Tanning Snake Skin and Cooking Snake Meat

If you find yourself occasionally having to kill and dispose of rattlesnakes, why not learn a bit about tanning snake skin and cooking snake meat?


| May/June 1981



069 tanning snake skin 6 snake skin hatband

After tanning snake skin, you can transform it into decorative accessories such as a hatband.


PHOTO: CARL S. BIXLER

Rattlesnakes can be unwelcome visitors around the homestead. Of course, if I happen upon one of the serpents while riding or hiking in the desert, I let it slither on its way, but when a venomous reptile shows up too close to the house or barn I feel obliged to kill it. Even then, however, I never simply discard the victim of my defensive action because the serpents are just plain too useful to throw away. There's an old saying about using all of a pig but the squeal. Well, I've learned everything from tanning snake skin to cooking snake meat to making snake-bone jewelry—how to use all of a rattlesnake but the hiss!

First, though, let me emphasize that snakes play vital ecological roles in animal and insect control, and that senseless slaughter of the beautiful reptiles is inexcusable. Indeed, commercial hunting has put some of the predators on the endangered species list. But although our aggressive western diamondback (and a number of other poisonous snakes) can be found in healthy (and even dangerous) abundance in many areas, if one of them must be destroyed—to protect your family, pets, and livestock—its carcass should be used.

But Kill With Caution

Since moving to the western desert's foothills, I've occasionally been forced to kill rattlers. And, upon hearing the familiar buzz-z-zz, my primary concern is how to wield a shovel, hoe, or other handy implement to decapitate the serpent without damaging its lovely skin.

I must, however, caution any neophyte snake-harvesters that the diamondback ranks among the world's most dangerous reptiles and accounts for more serious bites and fatalities than does any other North American viper. Exercise every precaution to avoid being bitten, both while dispatching the snake and when handling the carcass. Be sure, for example, to dispose of the severed head immediately and avoid any accidental contact with the fangs. Remember, too, that long-lasting reptilian reflexes can prompt even the disembodied head to "strike," so discard the jaws in a place where children and animals can't get to them.

Snake venom, you see, can cause damage to body tissue, the bloodstream, and the nervous system. Healthy adult humans rarely keel over and die from a bite (as often happens in Western movies), but they can sustain permanent tissue damage: An acquaintance of mine was recently nicked by a trimmed-off head while she was placing it in a garbage bag, and is now lacking part of her finger! Furthermore, when snakebite complications occur, a victim will likely require weeks of expensive hospitalization. (If my warnings prevent you from snake scavenging ... fine! I wouldn't want to push anyone into possible peril.)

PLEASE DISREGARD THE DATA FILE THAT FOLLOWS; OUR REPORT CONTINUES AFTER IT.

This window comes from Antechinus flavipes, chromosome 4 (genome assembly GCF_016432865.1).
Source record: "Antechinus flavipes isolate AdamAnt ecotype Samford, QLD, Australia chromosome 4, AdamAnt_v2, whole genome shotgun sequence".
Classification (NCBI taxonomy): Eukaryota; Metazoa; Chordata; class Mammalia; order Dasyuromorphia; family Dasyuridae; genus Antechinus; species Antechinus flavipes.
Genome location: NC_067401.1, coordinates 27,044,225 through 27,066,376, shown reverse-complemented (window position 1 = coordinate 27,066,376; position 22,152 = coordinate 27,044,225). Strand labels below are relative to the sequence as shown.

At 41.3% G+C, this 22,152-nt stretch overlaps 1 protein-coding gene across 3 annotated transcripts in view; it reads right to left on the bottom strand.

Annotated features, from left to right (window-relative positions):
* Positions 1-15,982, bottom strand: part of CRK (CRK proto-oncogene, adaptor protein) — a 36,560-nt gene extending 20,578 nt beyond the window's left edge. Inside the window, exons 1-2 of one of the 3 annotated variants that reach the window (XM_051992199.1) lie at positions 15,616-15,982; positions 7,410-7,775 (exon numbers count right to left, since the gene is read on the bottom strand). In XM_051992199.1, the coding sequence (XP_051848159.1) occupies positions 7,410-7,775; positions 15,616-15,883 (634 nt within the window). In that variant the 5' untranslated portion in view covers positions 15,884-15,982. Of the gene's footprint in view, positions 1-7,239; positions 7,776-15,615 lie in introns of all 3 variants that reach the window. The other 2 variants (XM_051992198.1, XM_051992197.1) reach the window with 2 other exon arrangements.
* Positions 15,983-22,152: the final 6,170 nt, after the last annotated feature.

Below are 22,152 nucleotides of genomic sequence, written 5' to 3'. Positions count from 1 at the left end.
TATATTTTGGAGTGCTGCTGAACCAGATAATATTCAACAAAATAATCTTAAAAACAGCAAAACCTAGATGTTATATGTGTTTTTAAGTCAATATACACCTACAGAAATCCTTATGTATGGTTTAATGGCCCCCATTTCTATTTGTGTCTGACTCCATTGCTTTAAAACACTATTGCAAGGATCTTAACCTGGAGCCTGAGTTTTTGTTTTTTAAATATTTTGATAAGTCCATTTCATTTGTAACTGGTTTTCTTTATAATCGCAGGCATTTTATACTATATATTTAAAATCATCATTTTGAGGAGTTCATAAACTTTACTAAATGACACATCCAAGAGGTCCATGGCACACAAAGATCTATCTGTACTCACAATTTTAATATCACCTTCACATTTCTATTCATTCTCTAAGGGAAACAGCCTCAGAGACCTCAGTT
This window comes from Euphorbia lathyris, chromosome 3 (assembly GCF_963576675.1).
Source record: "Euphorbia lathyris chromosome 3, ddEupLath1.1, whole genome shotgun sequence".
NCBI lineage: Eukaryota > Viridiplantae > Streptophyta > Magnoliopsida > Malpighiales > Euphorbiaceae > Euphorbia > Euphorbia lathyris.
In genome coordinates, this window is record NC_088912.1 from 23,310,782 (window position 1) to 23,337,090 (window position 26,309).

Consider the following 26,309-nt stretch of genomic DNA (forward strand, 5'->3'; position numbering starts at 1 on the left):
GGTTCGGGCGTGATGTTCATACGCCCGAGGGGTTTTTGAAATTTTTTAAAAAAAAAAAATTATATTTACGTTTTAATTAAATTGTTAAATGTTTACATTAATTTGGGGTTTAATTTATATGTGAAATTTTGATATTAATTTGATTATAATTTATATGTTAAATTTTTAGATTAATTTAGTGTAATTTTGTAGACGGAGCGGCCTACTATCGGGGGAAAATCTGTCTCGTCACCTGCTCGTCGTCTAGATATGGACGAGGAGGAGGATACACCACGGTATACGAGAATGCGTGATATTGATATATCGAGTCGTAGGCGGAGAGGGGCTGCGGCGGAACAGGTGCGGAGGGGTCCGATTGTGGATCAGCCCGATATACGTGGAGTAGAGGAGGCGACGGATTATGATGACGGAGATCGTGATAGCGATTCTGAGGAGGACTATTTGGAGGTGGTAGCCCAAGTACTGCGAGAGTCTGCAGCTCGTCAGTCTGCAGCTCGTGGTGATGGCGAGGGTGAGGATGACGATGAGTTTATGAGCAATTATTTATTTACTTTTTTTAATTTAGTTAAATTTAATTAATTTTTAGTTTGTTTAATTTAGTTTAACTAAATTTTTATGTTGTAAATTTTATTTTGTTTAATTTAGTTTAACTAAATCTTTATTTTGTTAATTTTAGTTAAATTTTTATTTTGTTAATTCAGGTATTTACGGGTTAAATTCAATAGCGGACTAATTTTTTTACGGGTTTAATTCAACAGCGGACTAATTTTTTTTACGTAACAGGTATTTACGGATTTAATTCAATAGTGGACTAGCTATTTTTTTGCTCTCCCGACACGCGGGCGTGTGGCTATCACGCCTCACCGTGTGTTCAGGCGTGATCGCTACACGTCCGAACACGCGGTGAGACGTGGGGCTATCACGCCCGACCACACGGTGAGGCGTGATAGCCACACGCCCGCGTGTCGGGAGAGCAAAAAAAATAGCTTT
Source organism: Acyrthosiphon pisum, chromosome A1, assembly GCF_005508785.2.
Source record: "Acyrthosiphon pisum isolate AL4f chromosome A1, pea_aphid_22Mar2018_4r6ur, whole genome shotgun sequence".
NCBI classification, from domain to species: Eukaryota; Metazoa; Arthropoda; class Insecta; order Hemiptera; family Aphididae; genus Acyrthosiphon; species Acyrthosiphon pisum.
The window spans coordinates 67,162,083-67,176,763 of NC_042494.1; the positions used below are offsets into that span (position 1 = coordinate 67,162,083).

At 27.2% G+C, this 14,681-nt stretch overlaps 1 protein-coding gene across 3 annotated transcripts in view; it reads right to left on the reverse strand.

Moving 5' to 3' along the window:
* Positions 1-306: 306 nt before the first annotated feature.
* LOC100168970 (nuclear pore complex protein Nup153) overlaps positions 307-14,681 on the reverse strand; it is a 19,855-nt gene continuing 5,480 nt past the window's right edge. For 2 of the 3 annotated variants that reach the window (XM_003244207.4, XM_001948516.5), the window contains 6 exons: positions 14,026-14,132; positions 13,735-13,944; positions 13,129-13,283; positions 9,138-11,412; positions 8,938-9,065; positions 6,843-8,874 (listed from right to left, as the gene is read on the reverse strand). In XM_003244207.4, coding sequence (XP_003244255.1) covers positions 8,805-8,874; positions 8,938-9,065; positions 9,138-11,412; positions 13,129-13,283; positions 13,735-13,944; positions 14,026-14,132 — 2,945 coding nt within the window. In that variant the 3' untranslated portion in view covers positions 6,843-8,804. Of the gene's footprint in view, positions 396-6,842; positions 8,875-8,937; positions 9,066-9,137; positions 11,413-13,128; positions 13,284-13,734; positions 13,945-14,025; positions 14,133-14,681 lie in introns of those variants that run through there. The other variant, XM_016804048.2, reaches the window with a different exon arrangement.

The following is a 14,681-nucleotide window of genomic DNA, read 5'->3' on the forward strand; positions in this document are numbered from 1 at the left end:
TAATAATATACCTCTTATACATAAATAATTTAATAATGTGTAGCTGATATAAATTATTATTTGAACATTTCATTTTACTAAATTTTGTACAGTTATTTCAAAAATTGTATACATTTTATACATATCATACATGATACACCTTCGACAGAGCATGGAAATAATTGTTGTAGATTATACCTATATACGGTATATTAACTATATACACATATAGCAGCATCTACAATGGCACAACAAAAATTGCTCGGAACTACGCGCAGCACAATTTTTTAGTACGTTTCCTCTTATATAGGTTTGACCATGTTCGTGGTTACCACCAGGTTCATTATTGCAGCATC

Some snake tanners simply buy reptiles fresh-frozen. If that approach interests you, you may be able to find out how to go about doing so by contacting the reptile curator at the nearest zoo. The institution won't sell to you directly (its stock has a low mortality rate, and a federal law requires that all dead zoo residents be cremated), but the curator will probably have a list of major snake dealers who maintain a stock of frozen serpents. In the Southeast, such people sell rattlesnakes and rat snakes at $1.00 to $2.00 per foot, while copperheads are only $3.00 to $5.00 each. Since prices vary greatly from region to region, telephone shopping can often save you money.

luke_5
7/16/2007 2:07:58 AM

I was at my ranch this weekend in central texas takeing a walk looking for wild hogs when I came about a foot from stepping on a huge snake in the middle of the trail. To my suprise when I jumped back and made a bunch of movment the snake diddent even twitch. The only snakes I knew of in my area were cotten mouths, copperheads and the occasional coral snake. And smoe say they've seen timber rattlers which I have never seen. Not taking a chance I put a bullet in its head and saw that it was bigger that I thought(about 4 feet) It didn't have a rattle and didn't look lake a cotten mouth or copperhead so I brought it back to my dad and he didn't know what it was. So when we got back home I looked up snakes on the internet and found out it was a rat snake. I always wanted to skin a snake so I did but After reading you article found out I did it wrong. All I did was skin it which I did ok but after that I just flattened it out and laid on a board flesh side down a put pins in a few places and left it. Is the skin worth skewing with any more Or should I just hang the board in the garage and call it a day? And are rat snakes, Copperheads, or cotten mouths good to eat or just rattle snakes?   Mother Reasponds: We are not the best resource on tanning or eating snakes. I recommend you contact Wilderness Way magazine at www.wwmag.net    


daylon
4/22/2007 6:36:03 PM

I have been very lucky where I work.Two rattlesnakes were within a second of getting me last year and this year,but I got them instead.Now I am going to put their hides on boards and hang them up in my living room.Thank you so much for the information to make it possible.






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